by Jesse Mixson |
Commercial spaceflight may get off the ground with paying passengers as soon as next year.
So hopes George T. Whitesides, CEO and president of Virgin Galactic, who shared the company’s plans with a roomful of science journalists during asleek, high-energy talk during the New Horizons in Science portion of the ScienceWriters2013 meeting Sunday, November 3 in Gainesville, FL.
Who wouldn't go?
Early in the event, Whitesides polled the audience, asking if money and safety weren’t factors, who there would want to go to space? Almost everyone raised a hand.
But right now, money is a factor — a big one. Although more than 600 people — “citizen explorers”, including Whitesides and his wife, have put down a deposit for their own suborbital space adventure, a ticket for one of the six seats on SpaceShip Two now runs $250,000. It was originally $200,000, but Virgin Galactic cites inflation for the increase in May 2013. Whitesides will have to wait his turn. Virgin Galactic’s owner and founder, flamboyant British businessman and adventurer Richard Branson, plans to be aboard the first flight with his family.
Why so much? Safety precautions, for one thing. A major problem is America’s recent cultural aversion to risky, “audacious” projects, especially technical ones and especially those involving people. Whitesides called these projects the pathway to progress, but said the fear following accidents and media coverage of those accidents can leave them dead in the water.
No one wants another Challenger or Columbia tragedy happening for anyone, let alone civilians. For commercial spacecraft, he said, an accident rate of even 2 percent — roughly the shuttle program’s figure — is too high.
During the question-and-answer session, Scott Lewis of knowthecosmos.com and Universe Today’s publisher Fraser Cain joined the discussion via Google Hangout. People watching online asked if there would be a payment system similar to a mortgage available for people who wanted to go to space but didn’t have a couple hundred thousand dollars to burn.
From takeoff to landing, the trip will last somewhere roughly two hours, with just under five minutes of it in space. For a $250,000 ticket, rounding to five minutes, that time in space will cost $833.34 per second.
'Amusement park rides in space'?
Lee Siegel, a science writer for the University of Utah, brought up the scientific return of the venture. Siegel leaned into the microphone to ask pointedly: “Why are we creating amusement park rides in space for rich people?”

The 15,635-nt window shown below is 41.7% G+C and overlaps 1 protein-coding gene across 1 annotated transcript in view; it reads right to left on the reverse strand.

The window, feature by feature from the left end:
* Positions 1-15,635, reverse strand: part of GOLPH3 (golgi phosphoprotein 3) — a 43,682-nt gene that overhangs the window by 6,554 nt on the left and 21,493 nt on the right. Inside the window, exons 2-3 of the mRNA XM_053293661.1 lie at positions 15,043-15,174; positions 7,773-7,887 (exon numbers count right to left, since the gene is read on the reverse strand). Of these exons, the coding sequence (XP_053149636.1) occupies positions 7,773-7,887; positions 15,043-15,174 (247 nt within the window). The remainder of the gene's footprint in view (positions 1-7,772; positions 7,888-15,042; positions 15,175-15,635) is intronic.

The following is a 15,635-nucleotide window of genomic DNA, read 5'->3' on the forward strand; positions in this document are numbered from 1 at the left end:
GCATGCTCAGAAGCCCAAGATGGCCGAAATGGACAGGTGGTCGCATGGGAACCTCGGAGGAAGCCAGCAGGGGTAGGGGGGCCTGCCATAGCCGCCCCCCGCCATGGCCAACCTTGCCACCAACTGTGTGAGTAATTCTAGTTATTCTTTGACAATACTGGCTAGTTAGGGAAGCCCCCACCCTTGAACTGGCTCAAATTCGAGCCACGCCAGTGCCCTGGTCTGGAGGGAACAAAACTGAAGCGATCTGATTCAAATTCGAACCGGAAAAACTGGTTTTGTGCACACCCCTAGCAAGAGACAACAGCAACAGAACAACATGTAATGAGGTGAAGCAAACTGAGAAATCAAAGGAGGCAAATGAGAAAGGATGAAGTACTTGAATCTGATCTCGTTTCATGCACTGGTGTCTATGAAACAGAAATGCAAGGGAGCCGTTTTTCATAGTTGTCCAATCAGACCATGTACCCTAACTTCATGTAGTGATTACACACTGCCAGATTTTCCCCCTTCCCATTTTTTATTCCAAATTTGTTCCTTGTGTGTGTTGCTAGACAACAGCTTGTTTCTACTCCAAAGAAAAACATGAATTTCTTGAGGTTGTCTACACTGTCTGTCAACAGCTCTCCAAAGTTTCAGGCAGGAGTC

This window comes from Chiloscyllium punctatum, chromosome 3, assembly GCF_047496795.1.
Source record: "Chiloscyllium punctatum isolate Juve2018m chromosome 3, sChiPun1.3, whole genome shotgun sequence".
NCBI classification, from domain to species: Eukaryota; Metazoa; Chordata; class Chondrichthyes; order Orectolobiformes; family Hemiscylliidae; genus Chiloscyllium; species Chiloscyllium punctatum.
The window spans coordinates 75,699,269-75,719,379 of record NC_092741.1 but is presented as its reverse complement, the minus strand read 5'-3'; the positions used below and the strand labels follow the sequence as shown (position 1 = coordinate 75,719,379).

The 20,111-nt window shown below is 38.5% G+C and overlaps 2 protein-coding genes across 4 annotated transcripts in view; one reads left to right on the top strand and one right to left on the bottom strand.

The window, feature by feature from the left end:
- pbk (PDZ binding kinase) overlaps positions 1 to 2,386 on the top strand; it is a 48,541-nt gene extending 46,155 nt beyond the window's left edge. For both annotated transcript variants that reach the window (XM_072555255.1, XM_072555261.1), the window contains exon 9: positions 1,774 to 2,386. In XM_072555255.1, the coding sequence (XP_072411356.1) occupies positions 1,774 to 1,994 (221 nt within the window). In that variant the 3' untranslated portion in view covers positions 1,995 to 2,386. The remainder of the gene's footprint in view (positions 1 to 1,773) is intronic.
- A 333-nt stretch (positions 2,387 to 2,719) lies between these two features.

Whitesides said that while people have the right to be concerned about how their tax dollars are spent, Virgin Galactic is privately funded. Siegel, he responded, has no reason to tell people how to spend their own money. And at the end of the day, he said, he is personally inspired by sending people to space.
Earlier in the hour, he referenced the overview effect, the “profound impact” of spaceflight on many astronauts. The term comes from a book of the same named written by Harvard scholar Frank White.
Only 542 people have been to space since the first manned space flight in 1961.
The company, Whitesides also said, does have a science-oriented job for its equipment. It plans to invite scientists to send research up in specialized payload racks in place of seats.
Other eventual goals include being able to place research projects in the fuselages, lowering costs so more people can fly, and having two carrier aircraft and five space ships docked at one time in the “Gateway to Space,” the New Mexico spaceport formerly known as Spaceport America.
At one point during his presentation, Whitesides talked the room through a sample trip, from an early morning “right stuff moment” where passengers walk to the spacecraft and can imagine their own movie soundtrack, through rockets and weightlessness, culminating in a glide back to Earth for a party that evening.
Chuck Yeager would feel right at home.